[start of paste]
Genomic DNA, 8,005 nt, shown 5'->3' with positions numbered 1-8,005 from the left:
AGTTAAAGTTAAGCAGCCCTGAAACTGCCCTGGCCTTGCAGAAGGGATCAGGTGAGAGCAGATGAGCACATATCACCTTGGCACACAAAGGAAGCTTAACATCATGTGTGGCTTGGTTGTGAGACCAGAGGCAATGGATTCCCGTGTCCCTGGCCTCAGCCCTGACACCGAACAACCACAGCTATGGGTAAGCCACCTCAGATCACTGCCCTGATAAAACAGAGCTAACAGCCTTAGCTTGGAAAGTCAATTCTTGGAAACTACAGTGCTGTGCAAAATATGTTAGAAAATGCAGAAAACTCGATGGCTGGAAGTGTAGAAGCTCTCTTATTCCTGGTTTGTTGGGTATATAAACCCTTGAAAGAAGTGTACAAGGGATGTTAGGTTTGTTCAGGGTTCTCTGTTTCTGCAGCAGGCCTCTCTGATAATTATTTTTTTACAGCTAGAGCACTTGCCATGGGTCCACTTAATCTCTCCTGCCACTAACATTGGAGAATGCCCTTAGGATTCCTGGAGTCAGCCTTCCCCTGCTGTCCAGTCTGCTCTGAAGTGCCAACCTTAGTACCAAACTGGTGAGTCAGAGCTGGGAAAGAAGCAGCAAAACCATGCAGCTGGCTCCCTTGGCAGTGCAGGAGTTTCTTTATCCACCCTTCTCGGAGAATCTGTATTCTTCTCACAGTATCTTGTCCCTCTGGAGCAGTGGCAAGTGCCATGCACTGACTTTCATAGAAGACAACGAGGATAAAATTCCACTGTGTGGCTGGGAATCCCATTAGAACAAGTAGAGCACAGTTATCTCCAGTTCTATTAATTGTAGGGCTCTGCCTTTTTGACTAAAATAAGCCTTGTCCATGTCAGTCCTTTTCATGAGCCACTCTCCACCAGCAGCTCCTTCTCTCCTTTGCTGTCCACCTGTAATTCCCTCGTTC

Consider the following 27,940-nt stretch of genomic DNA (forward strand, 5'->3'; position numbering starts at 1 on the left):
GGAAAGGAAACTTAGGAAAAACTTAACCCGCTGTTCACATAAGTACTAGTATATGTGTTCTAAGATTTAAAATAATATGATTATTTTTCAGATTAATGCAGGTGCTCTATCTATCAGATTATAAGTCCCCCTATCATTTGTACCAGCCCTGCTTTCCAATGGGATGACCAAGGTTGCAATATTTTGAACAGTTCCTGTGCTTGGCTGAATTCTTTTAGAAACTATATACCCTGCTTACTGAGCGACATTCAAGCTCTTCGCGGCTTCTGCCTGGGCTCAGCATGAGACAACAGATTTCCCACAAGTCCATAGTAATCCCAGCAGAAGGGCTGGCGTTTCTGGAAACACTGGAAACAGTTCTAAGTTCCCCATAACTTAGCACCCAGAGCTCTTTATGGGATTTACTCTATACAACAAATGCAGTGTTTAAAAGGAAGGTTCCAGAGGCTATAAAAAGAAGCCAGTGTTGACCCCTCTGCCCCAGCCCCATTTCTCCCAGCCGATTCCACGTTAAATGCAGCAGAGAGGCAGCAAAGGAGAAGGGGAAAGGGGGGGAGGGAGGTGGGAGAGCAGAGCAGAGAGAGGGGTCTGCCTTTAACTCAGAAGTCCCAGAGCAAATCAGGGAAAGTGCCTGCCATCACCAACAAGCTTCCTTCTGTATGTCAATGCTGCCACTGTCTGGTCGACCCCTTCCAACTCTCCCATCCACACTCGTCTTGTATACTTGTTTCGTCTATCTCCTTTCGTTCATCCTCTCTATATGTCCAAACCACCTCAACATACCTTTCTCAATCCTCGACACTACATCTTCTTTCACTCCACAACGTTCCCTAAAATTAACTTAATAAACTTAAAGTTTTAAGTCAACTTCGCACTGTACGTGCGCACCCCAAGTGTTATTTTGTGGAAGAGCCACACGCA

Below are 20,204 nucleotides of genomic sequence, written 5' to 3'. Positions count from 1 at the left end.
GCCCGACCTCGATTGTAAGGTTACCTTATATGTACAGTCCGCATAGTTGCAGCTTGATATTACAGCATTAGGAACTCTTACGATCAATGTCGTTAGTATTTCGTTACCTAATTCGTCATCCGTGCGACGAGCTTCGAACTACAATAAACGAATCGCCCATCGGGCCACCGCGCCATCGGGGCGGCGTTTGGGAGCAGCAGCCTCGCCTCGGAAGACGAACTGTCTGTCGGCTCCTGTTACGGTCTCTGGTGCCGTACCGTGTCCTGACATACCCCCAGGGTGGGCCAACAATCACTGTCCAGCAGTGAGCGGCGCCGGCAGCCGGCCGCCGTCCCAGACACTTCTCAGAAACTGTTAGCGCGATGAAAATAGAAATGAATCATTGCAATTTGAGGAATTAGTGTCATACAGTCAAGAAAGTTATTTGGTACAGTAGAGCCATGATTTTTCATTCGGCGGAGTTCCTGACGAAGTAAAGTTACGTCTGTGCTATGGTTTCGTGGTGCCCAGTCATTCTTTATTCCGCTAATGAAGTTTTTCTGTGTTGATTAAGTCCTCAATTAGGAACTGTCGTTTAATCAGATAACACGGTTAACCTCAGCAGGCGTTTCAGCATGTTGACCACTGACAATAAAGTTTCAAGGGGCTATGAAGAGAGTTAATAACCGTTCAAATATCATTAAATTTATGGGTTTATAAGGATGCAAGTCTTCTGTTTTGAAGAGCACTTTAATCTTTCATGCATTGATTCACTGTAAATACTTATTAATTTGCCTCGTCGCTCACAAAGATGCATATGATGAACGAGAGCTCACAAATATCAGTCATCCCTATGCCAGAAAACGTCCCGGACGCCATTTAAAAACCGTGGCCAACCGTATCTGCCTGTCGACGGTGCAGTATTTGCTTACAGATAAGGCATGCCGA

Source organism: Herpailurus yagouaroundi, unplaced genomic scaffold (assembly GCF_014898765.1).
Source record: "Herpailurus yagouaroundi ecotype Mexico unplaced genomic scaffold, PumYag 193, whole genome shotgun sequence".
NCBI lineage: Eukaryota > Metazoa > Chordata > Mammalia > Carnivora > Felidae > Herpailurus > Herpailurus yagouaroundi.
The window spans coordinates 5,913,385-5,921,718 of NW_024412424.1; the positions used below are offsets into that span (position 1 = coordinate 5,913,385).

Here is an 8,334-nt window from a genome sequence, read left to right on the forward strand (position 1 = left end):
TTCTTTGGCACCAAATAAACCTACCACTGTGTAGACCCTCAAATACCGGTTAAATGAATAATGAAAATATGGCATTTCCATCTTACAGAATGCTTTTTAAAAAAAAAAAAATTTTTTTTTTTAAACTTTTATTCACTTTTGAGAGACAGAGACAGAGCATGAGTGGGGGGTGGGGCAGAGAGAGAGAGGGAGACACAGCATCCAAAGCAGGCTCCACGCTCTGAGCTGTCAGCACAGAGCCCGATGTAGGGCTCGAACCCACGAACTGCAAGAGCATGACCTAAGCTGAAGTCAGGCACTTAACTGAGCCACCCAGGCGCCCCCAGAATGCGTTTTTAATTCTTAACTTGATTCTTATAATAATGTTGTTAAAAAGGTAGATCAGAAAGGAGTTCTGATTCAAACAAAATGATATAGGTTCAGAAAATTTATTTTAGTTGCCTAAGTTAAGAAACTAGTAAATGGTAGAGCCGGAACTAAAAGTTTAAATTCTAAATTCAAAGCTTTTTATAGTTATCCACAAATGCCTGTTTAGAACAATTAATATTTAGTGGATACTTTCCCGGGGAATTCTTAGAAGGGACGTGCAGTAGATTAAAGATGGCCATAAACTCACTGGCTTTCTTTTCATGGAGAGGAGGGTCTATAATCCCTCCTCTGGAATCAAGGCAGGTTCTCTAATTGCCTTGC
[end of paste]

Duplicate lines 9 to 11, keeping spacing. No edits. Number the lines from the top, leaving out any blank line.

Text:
NCBI lineage: Eukaryota > Metazoa > Chordata > Mammalia > Carnivora > Felidae > Herpailurus > Herpailurus yagouaroundi.
The window spans coordinates 5,913,385-5,921,718 of NW_024412424.1; the positions used below are offsets into that span (position 1 = coordinate 5,913,385).

Here is an 8,334-nt window from a genome sequence, read left to right on the forward strand (position 1 = left end):